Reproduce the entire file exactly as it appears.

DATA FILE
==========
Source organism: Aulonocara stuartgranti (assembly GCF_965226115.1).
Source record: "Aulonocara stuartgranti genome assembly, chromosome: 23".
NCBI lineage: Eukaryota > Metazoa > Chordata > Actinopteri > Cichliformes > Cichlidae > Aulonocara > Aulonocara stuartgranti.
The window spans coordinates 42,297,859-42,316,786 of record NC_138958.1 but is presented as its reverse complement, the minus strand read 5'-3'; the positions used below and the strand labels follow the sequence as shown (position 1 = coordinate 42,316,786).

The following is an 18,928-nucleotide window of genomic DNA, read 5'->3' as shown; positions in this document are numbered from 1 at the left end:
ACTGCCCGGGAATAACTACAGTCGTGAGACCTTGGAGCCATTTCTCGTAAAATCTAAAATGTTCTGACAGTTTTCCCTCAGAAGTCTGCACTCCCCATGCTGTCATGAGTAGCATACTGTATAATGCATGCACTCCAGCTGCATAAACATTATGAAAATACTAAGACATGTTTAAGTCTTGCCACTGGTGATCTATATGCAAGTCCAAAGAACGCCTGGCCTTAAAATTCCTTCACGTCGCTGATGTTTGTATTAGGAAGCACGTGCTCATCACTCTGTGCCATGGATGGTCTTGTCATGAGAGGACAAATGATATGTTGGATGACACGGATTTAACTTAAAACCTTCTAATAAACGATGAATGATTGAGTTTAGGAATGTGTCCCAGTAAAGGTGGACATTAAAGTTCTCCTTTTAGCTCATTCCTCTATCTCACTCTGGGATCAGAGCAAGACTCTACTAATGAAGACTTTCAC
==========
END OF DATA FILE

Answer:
Source organism: Aulonocara stuartgranti (assembly GCF_965226115.1).
Source record: "Aulonocara stuartgranti genome assembly, chromosome: 23".
NCBI lineage: Eukaryota > Metazoa > Chordata > Actinopteri > Cichliformes > Cichlidae > Aulonocara > Aulonocara stuartgranti.
The window spans coordinates 42,297,859-42,316,786 of record NC_138958.1 but is presented as its reverse complement, the minus strand read 5'-3'; the positions used below and the strand labels follow the sequence as shown (position 1 = coordinate 42,316,786).

The following is an 18,928-nucleotide window of genomic DNA, read 5'->3' as shown; positions in this document are numbered from 1 at the left end:
ACTGCCCGGGAATAACTACAGTCGTGAGACCTTGGAGCCATTTCTCGTAAAATCTAAAATGTTCTGACAGTTTTCCCTCAGAAGTCTGCACTCCCCATGCTGTCATGAGTAGCATACTGTATAATGCATGCACTCCAGCTGCATAAACATTATGAAAATACTAAGACATGTTTAAGTCTTGCCACTGGTGATCTATATGCAAGTCCAAAGAACGCCTGGCCTTAAAATTCCTTCACGTCGCTGATGTTTGTATTAGGAAGCACGTGCTCATCACTCTGTGCCATGGATGGTCTTGTCATGAGAGGACAAATGATATGTTGGATGACACGGATTTAACTTAAAACCTTCTAATAAACGATGAATGATTGAGTTTAGGAATGTGTCCCAGTAAAGGTGGACATTAAAGTTCTCCTTTTAGCTCATTCCTCTATCTCACTCTGGGATCAGAGCAAGACTCTACTAATGAAGACTTTCAC